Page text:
"I could unravel time backwards and cause the end of the Earth before it was even created," he said.

"Try not to do that, Doctor," Mickey said as he came and gently took Rose's hand in his and drew her away from him. He took hold of Wyn too, and they all three watched as The Doctor went to the TARDIS. The door shut and all was silent for a few minutes before it dematerialised. Time didn't unravel. But none of them would count on it not happening until The Doctor was safe back with them and he had "made this not have happened." Wyn's phrase, despite her complete disregard for the rules of grammar, expressed it exactly.

The Doctor looked at the data on the TARDIS viewscreen. Before he had dematerialised he had scanned the DeLorean. Its databanks were almost unsalvageable, but he had coaxed the most valuable piece of information from them - the co-ordinate in space and time where it had come from on its one and only journey.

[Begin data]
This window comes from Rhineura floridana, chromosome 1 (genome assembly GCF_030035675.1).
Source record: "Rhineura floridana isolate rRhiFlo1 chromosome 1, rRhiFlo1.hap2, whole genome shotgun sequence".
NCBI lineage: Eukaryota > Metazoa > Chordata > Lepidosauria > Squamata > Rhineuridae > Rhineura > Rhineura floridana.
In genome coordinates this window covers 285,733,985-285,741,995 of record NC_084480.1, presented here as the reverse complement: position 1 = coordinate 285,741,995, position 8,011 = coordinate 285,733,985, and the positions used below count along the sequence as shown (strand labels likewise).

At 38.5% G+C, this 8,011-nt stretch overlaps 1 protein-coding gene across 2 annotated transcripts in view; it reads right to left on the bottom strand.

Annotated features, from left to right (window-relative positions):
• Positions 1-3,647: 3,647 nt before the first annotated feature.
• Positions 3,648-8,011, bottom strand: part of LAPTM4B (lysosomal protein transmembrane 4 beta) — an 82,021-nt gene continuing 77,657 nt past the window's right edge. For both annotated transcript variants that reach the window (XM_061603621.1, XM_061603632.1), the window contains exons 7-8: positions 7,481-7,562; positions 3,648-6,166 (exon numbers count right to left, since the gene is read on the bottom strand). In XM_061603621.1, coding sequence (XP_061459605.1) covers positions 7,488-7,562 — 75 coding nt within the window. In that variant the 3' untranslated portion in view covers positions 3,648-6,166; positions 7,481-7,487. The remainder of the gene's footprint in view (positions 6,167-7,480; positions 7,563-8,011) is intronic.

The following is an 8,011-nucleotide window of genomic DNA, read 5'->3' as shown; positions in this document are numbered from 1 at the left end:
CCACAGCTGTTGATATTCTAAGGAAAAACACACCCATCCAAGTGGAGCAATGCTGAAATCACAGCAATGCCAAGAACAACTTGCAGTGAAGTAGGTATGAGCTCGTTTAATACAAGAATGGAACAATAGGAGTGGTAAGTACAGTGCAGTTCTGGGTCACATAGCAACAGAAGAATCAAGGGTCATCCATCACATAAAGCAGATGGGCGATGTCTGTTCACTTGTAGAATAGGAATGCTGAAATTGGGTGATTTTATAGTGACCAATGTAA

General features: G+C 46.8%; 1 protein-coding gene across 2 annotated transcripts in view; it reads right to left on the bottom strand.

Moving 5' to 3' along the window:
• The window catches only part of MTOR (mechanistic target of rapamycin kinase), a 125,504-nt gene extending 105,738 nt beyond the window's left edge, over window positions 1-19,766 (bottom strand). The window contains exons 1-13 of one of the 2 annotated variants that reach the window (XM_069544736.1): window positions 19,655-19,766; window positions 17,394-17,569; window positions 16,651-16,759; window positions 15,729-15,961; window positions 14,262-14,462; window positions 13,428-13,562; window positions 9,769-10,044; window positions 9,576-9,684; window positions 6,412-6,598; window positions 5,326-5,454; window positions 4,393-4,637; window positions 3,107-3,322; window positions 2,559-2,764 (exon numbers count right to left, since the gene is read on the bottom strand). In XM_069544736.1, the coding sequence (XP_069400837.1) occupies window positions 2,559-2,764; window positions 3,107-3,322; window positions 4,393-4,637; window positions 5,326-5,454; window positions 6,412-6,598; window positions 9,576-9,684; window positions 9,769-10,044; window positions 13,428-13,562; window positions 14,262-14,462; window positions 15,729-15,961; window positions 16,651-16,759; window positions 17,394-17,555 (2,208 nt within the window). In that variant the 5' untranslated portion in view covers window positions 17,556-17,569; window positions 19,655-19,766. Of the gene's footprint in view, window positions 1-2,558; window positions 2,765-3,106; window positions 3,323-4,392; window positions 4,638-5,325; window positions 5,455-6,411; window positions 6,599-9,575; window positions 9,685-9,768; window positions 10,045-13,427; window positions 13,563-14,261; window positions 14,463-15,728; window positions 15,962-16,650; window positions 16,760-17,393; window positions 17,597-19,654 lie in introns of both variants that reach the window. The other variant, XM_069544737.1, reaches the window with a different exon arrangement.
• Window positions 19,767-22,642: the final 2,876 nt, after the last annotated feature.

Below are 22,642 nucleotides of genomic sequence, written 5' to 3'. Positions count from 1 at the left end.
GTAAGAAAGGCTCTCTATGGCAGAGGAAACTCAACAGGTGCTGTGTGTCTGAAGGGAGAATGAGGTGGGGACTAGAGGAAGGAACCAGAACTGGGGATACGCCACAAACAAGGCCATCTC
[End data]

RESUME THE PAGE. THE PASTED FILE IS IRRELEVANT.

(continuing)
He fed the co-ordinate into the navigation console.

Actually, he put the time back ten minutes so he would get there in time to do something about it. And as he felt the TARDIS respond he grimly remembered that was what the kid in the bloody film did, too. Centuries of time travel experience and he was trapped in a 1980s science fiction joke.

But what had happened to one of his great-grandchildren was NOT a joke. He tried to put the memory of what he saw out of his mind, telling himself he was going to sort it. But he wasn't entirely confident that he could. Yes, changing something that was going to happen in the future was different from changing something that had already happened in the past. But he couldn't help feeling it was a matter of semantics.